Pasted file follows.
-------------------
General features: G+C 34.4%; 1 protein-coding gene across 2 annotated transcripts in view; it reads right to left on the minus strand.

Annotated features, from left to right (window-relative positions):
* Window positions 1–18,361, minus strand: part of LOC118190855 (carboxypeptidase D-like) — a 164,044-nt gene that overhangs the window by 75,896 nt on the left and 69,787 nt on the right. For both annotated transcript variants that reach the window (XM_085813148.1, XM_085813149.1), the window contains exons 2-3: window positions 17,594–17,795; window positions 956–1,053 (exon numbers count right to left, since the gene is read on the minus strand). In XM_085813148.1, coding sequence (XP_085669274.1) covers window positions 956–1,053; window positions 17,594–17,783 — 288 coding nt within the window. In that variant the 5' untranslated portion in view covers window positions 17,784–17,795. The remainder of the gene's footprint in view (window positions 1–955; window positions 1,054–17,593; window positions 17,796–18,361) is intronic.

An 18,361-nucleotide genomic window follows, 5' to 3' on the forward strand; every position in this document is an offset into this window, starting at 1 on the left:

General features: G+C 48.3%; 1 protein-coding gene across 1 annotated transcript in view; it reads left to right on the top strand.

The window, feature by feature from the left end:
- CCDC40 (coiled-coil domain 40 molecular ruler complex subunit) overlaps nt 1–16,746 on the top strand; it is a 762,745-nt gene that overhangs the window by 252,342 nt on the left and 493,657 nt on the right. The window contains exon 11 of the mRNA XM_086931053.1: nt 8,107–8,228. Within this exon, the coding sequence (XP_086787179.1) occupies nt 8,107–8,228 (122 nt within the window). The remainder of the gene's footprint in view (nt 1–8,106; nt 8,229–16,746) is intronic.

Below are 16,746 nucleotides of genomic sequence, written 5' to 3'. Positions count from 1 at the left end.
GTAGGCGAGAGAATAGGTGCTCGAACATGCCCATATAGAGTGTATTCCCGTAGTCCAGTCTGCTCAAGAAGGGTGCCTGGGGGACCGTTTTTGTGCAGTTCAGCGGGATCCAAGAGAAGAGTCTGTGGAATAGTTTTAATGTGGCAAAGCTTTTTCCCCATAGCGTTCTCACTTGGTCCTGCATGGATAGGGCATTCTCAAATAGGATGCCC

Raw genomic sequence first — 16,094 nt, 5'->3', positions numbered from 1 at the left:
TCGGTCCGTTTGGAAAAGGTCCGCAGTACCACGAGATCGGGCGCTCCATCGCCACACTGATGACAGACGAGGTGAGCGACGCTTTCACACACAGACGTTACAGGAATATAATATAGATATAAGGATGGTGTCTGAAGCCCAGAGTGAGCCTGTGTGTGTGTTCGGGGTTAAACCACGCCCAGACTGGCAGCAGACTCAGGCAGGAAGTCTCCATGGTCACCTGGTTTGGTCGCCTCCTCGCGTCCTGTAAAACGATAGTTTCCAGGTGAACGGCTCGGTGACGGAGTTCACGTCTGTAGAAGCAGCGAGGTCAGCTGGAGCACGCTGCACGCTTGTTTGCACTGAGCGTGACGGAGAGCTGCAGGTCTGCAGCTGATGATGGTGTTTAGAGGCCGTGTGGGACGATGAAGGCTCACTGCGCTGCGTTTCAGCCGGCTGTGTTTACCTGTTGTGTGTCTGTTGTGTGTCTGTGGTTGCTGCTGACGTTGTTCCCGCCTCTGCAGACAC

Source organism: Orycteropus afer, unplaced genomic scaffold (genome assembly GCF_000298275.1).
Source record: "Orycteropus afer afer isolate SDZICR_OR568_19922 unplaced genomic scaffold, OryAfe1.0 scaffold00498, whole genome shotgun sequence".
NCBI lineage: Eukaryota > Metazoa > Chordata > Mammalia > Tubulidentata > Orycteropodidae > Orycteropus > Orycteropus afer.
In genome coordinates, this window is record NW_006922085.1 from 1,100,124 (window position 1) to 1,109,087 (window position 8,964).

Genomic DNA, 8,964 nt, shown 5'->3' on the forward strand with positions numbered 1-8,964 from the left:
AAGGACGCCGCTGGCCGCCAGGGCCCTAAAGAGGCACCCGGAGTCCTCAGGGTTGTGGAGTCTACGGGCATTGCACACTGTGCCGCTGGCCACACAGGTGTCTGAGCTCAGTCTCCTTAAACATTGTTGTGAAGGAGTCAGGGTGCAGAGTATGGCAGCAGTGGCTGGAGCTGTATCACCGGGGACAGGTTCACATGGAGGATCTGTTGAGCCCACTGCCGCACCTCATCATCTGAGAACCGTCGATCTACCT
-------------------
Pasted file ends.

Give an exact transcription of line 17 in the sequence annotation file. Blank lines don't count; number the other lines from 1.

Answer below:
AAGGACGCCGCTGGCCGCCAGGGCCCTAAAGAGGCACCCGGAGTCCTCAGGGTTGTGGAGTCTACGGGCATTGCACACTGTGCCGCTGGCCACACAGGTGTCTGAGCTCAGTCTCCTTAAACATTGTTGTGAAGGAGTCAGGGTGCAGAGTATGGCAGCAGTGGCTGGAGCTGTATCACCGGGGACAGGTTCACATGGAGGATCTGTTGAGCCCACTGCCGCACCTCATCATCTGAGAACCGTCGATCTACCT